Entrepreneurs find their niche in Southeast Arizona

Fields holds up a custom sarsaparilla bottle holder. (Photo by: Kaleigh Shufeldt / Arizona Sonora News)
Fields holds up a custom sarsaparilla bottle holder. (Photo by: Kaleigh Shufeldt / Arizona Sonora News)

John Fields drove to Tombstone in 2009 with his dog Jenny and never left.

Living in Mesa and selling RVs, Fields said after the market crashed he decided to pack up his few belongings, attach a trailer to his car and drive to Tombstone.

Fields, known as Johnny One Dog, created Johnny One Dog Marketing Company in 2010 to sell Tombstone Sarsaparilla.

He did what business experts say entrepreneurs should do: find a need or a niche market and then create a business to satisfy that need.

In a small town or thriving metropolis, entrepreneurism comes down to providing for the customers and taking a chance.

Entrepreneurs have no formula or set of rules when it comes to business. Generating an idea and growing that into a profitable company is a risk. Some entrepreneurs may have a background in the industry, they may know the rules, but many don’t.

For the better part of a year, Fields spent his days walking his dog through the western town and observing tourists. They were always eating or drinking something, Fields said.

One day, after going to the general store, Fields realized something was missing. Sarsaparilla. The store sold Sioux City Sarsaparilla, Fields said. “It had nothing to do with the west.”

He thought to himself, the people of Tombstone “should have their own sarsaparilla.”

Fields started to draw designs with famous Tombstone figures and had them turned into labels.

After research and plenty of taste tests, Fields found a company in Kansas to microbrew the root beer.

Five years later, the one-man business, sells 50,000 bottles of sarsaparilla a year in Tombstone. Sixteen businesses in Tombstone carry the soda, Fields said. He delivers the sarsaparilla to businesses around the town in his golf cart seven days a week.

While Fields did not go to business school and said he is not an entrepreneur, it is clear he has that entrepreneurial spirit. Creating Tombstone Sarsaparilla was a risk, “I have never done anything like this before,” Fields said.

If you are willing to turn an idea into a business, to take a risk and spend your money, you are an entrepreneur, said Lauren Bailey, mentorship coordinator for Entrepreneurs’ Organization Arizona.

Starting a business, bringing a single idea into fruition, takes perseverance and grit, Bailey said.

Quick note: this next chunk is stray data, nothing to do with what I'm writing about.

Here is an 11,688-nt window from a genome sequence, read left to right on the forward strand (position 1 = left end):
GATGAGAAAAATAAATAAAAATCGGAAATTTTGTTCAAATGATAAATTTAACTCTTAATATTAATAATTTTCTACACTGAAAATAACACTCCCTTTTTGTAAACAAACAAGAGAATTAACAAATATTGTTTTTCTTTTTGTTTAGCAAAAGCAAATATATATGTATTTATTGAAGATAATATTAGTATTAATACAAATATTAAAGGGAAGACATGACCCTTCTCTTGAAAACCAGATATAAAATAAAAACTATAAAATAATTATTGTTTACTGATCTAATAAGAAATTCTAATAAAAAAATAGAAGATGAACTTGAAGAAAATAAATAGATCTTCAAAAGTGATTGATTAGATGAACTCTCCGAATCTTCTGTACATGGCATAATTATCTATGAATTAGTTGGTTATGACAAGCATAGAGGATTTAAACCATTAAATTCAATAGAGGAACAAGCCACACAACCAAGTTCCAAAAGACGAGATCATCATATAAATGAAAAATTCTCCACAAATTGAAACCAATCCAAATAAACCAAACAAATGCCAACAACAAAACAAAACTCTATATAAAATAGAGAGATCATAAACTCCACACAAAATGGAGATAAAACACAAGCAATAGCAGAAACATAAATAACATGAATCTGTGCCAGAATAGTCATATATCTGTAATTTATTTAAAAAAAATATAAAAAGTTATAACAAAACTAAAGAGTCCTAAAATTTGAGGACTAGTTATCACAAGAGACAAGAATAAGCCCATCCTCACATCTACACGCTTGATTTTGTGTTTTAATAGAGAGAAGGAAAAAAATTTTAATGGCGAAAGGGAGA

A business plan is necessary, Bailey said, but a background in business isn’t vital to succeed.

Most business ideas are generated because there is a need, Bailey said. Entrepreneurs “see something that isn’t working in the world or a need that people have and they fill that.”

Custom made logos for Tombstone Sarsaparilla. (Photo by: Kaleigh Shufeldt / Arizona Sonora News)
Custom made logos for Tombstone Sarsaparilla. (Photo by: Kaleigh Shufeldt / Arizona Sonora News.

Selling in a small town versus an urban city doesn’t necessarily matter. Any business needs a good location with a lot of foot traffic, said Mark Schmitt, Cochise College Small Business Development Center director.

The center provides assistance to small businesses throughout the county. Last year, the company helped start 47 businesses in the area, Schmitt said. 

Owning a business in a small town is not a limiting factor, said Meggen Connolley, owner and designer of Magnetic Threads, a custom clothing company based in Bisbee, Ariz.

For Connolley, living in Bisbee is beneficial because of the town’s low cost of living. That way she can put all of her money into the business.

The Internet is very helpful, Connolley said. Magnetic threads has a storefront in Bisbee and a large presence online, through the company website and Etsy.

With the Internet, businesses can go global, Schmitt said. Find a need or idea that can be sold to a billion people.

While there is not necessarily a need when it comes to custom clothing, Connolley said, “When you create something really interesting, you can capture a lot of business.”

In January 2012 Connolley, originally selling t-shirts with her artwork, learned to sew and in June of that same year she started Magnetic Threads.

In the last two years, Magnetic Threads has been in fashion weeks across the country, Connolley said. And Magnetic Threads was recently invited to fall 2015 New York Fashion Week. 

Her theory is simple, “basically just launch yourself right into it. Even if you don’t know what you’re doing, you will learn.”

Kaleigh Shufeldt is a reporter for Arizona Sonora News, a service from the School of Journalism with the University of Arizona. Contact her at kshufeldt@email.arizona.edu 

Click here for high-resolution photos. 

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